Dahiya: Genuinely, profitability is a choice which we can achieve any quarter we wish to. It is not a priority. Because right now we are in an underpenetrated market. In that situation, do you try to become profitable for the 20 percent that is buying health insurance or try to convince the remaining 80 percent to also buy health insurance? I think the answer is quite clear. You try to convince the 80% to also buy health insurance.

We are in a phase where we are growing the market for the next seven to 10 years. There is a long journey ahead. On a unit economics basis, the business is profitable. Every time we do business, we are prudent, we do not lose money. And another proof of it is, that we have not spent 70 percent of the money that we have raised. That tells you that just because we have access to a large sum of money does not mean we start spending. Prudence. You know Info Edge co-founder Sanjeev Bikhchandani says it very well, that the best companies in the world built over decades are the ones that have focused on return on capital employed. And that is what we believe is the true value. We have burned $150 million, which is a lot of money, but the company's valuation is at $6 billion. That's a decent return on capital. All our investors have done well.

Unlike many other companies?

Dahiya: No no, I did not mean it that way. Everybody has their own reasons. It's very hard to build these businesses. You know, honestly, many times it's very easy to comment. It's very hard to build.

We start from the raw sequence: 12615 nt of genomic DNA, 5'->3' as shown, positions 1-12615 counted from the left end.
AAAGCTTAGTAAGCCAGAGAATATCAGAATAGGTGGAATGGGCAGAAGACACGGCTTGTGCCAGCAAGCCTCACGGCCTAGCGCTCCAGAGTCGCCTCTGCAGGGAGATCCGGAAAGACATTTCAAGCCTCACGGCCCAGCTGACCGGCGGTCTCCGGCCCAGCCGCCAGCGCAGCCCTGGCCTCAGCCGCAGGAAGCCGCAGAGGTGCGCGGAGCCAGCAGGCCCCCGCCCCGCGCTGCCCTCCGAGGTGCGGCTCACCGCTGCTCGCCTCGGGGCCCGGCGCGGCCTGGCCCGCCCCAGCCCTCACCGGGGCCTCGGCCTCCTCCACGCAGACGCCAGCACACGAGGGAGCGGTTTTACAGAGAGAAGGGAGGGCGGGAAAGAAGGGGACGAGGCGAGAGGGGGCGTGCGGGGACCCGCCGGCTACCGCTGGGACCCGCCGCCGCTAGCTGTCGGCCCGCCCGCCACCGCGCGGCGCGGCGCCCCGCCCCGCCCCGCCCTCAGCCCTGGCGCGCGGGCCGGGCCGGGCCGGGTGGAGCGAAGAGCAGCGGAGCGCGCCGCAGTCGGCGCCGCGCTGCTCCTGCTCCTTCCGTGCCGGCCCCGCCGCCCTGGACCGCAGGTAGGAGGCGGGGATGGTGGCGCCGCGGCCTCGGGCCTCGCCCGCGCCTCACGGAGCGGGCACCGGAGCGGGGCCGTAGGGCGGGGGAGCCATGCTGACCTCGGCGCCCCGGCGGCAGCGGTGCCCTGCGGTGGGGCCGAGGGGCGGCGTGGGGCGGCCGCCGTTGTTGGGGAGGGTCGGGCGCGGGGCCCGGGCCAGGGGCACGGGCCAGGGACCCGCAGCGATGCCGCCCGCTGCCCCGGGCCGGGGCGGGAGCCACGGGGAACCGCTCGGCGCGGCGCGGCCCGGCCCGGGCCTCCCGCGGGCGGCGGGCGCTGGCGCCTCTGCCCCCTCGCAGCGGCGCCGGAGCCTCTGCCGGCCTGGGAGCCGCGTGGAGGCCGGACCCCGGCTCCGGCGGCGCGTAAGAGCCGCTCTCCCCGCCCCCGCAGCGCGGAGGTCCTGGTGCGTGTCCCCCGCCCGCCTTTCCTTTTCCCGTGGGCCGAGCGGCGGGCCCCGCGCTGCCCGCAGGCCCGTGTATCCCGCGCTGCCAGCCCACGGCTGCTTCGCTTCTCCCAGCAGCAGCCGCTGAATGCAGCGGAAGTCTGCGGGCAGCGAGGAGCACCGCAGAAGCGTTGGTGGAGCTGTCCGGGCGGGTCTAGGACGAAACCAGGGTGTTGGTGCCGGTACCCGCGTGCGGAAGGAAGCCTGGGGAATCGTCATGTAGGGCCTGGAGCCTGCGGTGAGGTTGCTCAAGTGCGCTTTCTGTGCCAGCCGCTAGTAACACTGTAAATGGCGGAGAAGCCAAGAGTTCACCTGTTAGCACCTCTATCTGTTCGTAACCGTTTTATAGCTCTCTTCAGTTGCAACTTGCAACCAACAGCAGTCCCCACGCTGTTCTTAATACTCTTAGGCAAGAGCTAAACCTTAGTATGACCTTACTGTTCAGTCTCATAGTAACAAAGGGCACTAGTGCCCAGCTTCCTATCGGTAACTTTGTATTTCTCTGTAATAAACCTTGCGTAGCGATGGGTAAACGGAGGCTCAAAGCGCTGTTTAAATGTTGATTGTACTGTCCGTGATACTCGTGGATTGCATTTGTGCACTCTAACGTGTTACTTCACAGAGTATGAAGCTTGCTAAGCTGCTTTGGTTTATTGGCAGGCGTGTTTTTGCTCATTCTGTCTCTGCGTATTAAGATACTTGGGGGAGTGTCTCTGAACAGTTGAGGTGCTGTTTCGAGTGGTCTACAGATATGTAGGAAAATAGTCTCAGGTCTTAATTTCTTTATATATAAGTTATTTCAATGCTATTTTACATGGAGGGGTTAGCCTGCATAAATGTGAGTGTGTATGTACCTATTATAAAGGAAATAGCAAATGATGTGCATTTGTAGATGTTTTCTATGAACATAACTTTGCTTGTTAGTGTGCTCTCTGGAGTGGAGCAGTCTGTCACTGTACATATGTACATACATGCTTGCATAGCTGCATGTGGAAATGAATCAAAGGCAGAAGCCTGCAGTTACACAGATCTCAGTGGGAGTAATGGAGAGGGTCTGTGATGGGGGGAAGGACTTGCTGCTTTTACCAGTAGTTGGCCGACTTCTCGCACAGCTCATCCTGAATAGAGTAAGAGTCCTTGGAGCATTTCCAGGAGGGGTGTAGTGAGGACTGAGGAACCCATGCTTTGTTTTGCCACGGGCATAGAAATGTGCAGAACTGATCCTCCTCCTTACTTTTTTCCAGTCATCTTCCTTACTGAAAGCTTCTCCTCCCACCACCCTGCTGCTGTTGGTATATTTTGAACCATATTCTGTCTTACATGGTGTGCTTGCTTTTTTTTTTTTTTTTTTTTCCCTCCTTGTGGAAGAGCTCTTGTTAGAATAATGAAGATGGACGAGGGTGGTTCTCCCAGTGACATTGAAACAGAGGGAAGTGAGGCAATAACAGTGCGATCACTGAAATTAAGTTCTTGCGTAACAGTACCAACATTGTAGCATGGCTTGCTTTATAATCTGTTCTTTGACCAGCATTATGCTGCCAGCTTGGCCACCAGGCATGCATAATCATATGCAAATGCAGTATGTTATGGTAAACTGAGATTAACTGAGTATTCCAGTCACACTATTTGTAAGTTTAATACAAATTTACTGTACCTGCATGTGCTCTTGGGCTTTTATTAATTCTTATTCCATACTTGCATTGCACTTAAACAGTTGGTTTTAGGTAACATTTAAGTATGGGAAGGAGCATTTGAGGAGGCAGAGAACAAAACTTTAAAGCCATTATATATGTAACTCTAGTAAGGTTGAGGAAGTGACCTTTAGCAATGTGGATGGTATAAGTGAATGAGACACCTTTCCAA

Yashish, you are also an unusual entrepreneur. You come from a very different background; I remember you saying once that you're perhaps the only civilian in a family that has had a lot of members in the Armed Forces. You've done the Ironman triathlon. So all these life experiences, how did they shape you as an entrepreneur and in the way you have built PB Fintech in the last decade?

Dahiya: So there is a mission aspect to me. It's not just the financial aspects, I think I could have had a very simple alternate life as an army person. The mission purpose is quite deep, I usually find that I'm able to focus on the core purpose, which is, in this case, health and life insurance for the middle class in India, and keep that primary and not get distracted from it.

I think also my experiences have given me a unique perspective because when we were in the army till I became an adult, all my costs were covered by the military hospitals. It was when I became an adult that I realised that as a civilian, you have to pay for all these things! Also in my stint in the United Kingdom healthcare was always there. So to me, the fact that we don't think about these issues is strange, that people don't think enough about the fact that they will be a health crisis. I've always thought this, ever since I was a civilian, that (an employer can) deduct a share of my salary, but (must) give me the same benefits as a government job. Which is, give me a pension and health care. But I don't think people appreciate it as much as I do. Because I come from a world where that was the norm.
Chandra R Srikanth is Editor- Tech, Startups, and New Economy
Priyanka Iyer
first published: Oct 27, 2021 03:43 pm